'it's a body,' one of the other kids said. we ran away, screaming, and never told anyone else. i had this sense that people died in the woods all the time, from stories my mother told me of her childhood in far north china where wolves stole children and tornadoes picked grown men off mountains. sometimes, i walk in the woods and feel a pull, as if the earth has a memory that i released by stepping on the right rock, and i wonder how many bodies have passed by.

27 January 2018 18:21


moving on my feet seems painstakingly slow, most days. when i plan trips, i budget myself around a dozen miles per day; this number seems startlingly low, as someone brought up in a car. for cars, we think about distances in hundreds of miles, because a four hundred mile day is easily approachable when a machine is doing the majority of the work.

but dozens of miles add up as well; seven days on the trail took me from johnstown to ohiopyle, 77 miles with my legs moving myself and everything i needed to survive for those seven days. sometimes, i'll hike all day, pulling my body in what feels like an impossibly slow slog; at some point, i'll reach a prominence, where i can look down and see the valley drop towards a distant gap where i know the car was parked.

it's a powerful feeling, to look at a speck in the distance and know that i cleared that distance with my own body within the span of a morning.

26 January 2018 20:44


i'm torn, always, between the urge to preserve every scrap of human existence and the sense that all things ought to be purged once they are complete. these desires are always selfish; i personally benefit from the work of people and things long past, thus i feel some sense that current creations ought to persist into the far future. but then, sometimes, i think about a distant future human who might have access to the things i have extruded into existence, but without the context of my actual existence, and i feel a wringing in my gut.

i believe that the best way to understand things is to get my hands dirty in them; i've participated in processes i didn't understand, contributed to systems that i later condemned, built up infrastructure i won't admit to in public. this is fine, i tell myself. this is how i learn.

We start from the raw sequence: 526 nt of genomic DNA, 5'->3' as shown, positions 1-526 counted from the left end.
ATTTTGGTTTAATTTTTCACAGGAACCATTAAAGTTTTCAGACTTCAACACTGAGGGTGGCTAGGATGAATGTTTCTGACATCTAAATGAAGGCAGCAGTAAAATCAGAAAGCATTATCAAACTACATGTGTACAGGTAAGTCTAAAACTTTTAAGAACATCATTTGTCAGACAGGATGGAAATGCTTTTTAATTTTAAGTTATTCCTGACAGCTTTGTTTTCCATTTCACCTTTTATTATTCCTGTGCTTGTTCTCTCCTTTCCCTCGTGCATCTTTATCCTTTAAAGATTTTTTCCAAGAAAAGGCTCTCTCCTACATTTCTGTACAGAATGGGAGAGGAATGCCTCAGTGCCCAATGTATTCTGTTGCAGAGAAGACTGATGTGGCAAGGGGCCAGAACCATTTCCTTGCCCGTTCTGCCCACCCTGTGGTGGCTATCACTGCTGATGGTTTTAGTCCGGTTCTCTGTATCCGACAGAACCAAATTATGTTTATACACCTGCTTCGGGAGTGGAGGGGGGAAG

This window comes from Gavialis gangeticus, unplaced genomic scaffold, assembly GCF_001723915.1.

i've been proofreading machine-transcribed texts that have been scanned from books in the public domain, but do not yet have a digitally portable existence. it's mind-numbing, to have my eyeballs pass over marks on a screen in two columns, remembering that one is a source, an 'image file', while the other is a desired output as a 'text file'. conceptually, these two things are different, but visually, they are frustratingly close.

the easy parts are to correct errors in spacing and spelling, translating little flecks of ink and dust on the scanner bed into coherent text that can be easily transported and manipulated into a variety of formats for print, screen, text-to-speech, etc. the hard part is when a jumble of unfamiliar scribbles appear, and i need to stare at my keyboard in despair while trying to decide how to communicate those parts of 'image' into some format of 'text'.

at the same time, i'm taking a class on the history of books; we do exercises in hand-scribing to understand pre-machine copying process, we look at parts of printing presses and the books that resulted from historical manufacturing, we touch parts of old skin and wood and metal that was invented and assembled so that one human could transfer a thought to another human.

some days, i look at the errors that happen from context being lost in that transfer, and worry less about if we're doing it right now, because we've never done this right. we can never do this right. writing is an approximation of language, which is an approximation of thought; books are an incomplete model of someone's worldview.

these buttons i am punching on this machine to ask it to record a very specific integer that can be sent to other machines to turn them into a script that another person might read, this is an incomplete model of my worldview.

25 January 2018 21:39